Woody Zuill discusses Mob Programming, a practice where the whole team works on the same thing, at the same time in the same space on the same computer, as well as his thoughts on No Estimates.
Bryan Beecham (aka Billy Garnet) reminds us that "XP not dead!" and shares his approach to teaching TDD and refactoring with Lego and applying XP and craftsmanship in teams as well as the human body.
Tim Berglund explains GitHub's approach to product owners and product development and how that can (or can not) translate to other companies.
Chris Matts was interviewed at QCon London. He discusses behavior driven development, feature injection and his latest project - a graphic novel written with Olav Maassen and Chris Geary explaining the principles of real options in a project using a compelling story and an unusual format.
George Dinwiddie sits down with InfoQ at Agile 2012 to discuss the Three Amigos (Business, Programmers, and Testers) and how they need to interact and use examples in order to get a shared vision.
Declan Whelan discusses Agile Coaching and the lessons learnt returning to coding as part of a new lean startup as well Agile Coach Camp, pair coaching and his role on the Agile Alliance board.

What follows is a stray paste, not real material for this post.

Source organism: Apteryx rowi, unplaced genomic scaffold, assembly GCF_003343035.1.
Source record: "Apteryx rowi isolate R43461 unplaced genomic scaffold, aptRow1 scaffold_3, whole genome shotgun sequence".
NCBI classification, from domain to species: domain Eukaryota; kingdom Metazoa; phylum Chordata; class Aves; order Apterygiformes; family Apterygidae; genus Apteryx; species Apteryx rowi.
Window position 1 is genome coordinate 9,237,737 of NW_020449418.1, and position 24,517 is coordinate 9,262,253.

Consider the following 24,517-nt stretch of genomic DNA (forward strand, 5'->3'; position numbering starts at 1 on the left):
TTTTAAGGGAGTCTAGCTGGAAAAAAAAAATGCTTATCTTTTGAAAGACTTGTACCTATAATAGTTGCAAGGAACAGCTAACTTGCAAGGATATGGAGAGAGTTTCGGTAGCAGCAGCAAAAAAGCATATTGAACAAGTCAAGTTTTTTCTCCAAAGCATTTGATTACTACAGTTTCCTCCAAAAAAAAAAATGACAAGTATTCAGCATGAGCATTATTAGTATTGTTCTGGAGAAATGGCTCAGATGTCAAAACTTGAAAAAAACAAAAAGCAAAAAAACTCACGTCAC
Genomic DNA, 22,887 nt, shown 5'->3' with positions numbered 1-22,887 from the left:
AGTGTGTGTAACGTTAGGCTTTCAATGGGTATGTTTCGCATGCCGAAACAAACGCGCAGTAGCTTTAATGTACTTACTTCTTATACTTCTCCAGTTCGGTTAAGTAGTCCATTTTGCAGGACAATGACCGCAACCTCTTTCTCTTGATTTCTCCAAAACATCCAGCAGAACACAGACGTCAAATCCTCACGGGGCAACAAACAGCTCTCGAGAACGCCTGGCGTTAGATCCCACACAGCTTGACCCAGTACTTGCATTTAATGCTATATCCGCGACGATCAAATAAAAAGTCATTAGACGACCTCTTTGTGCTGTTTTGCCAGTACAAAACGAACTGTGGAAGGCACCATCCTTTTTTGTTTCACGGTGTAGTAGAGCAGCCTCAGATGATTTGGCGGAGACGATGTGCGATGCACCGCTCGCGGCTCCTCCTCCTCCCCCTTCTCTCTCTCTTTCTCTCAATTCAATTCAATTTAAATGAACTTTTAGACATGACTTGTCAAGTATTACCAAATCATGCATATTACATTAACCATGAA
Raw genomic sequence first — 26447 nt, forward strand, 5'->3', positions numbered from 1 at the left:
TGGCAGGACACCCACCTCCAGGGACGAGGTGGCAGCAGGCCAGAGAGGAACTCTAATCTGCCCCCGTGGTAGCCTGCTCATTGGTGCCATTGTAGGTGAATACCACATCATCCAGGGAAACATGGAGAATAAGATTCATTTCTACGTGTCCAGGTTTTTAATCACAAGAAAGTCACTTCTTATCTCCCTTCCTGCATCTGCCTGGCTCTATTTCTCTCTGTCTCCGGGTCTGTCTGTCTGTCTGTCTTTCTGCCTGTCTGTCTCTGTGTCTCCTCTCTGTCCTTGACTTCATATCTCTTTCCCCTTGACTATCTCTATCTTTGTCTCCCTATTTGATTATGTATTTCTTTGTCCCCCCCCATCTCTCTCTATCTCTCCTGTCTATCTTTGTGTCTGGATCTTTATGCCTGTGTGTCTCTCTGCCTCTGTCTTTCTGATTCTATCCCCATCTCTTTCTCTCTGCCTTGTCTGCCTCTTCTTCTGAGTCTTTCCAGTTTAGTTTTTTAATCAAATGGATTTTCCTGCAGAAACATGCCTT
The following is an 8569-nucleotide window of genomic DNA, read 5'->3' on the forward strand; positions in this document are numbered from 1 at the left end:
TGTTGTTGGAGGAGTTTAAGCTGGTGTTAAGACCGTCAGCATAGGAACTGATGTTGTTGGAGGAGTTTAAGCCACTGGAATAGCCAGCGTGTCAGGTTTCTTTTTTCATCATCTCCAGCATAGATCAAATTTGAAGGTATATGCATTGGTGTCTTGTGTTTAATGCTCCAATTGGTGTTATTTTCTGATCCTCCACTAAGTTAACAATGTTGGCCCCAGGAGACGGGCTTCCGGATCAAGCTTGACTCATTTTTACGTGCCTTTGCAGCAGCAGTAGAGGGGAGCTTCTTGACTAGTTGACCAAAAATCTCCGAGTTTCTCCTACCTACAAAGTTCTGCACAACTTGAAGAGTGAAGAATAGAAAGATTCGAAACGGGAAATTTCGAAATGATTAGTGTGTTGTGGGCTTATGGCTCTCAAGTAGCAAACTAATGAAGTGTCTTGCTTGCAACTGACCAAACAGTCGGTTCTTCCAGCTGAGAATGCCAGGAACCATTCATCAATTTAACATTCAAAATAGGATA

Independent Lean and Agile Coach Liz Keogh talks to InfoQ about how Behaviour Driven Development isn't really about testing and how knowing where you are in the Cynefin framework can help you choose more appropriate practices for your project.
Matt Wynne talks about BDD with Cucumber, the value of writing microtests, and the ideas behind hexagonal architecture and how they improve and speed up the development workflow.
Graham Lee discusses how to design and write secure (mobile) applications, the concept of sandboxing in general and on OS X, Objective-C and Smalltalk, and much more.
In a wide-ranging interview, LMAX's Trisha Gee talks to Charles Humble about using Java for low latency programming, and the Disruptor, an open source concurrent programming framework developed by LMAX. She also discusses the agile management techniques used at LMAX, and issues around gender and ethnic diversity in IT.
In this interview at Agile 2011, Jez Humble discusses continuous delivery and the deployment pipeline, emphasizing the importance of feedback and automating tests at every level to validate deployments. Gone are the days of massive acceptance test scripts. He also talks about the evils of feature branching, and speaks on the DevOps practices to collaborate all the way through the delivery cycle.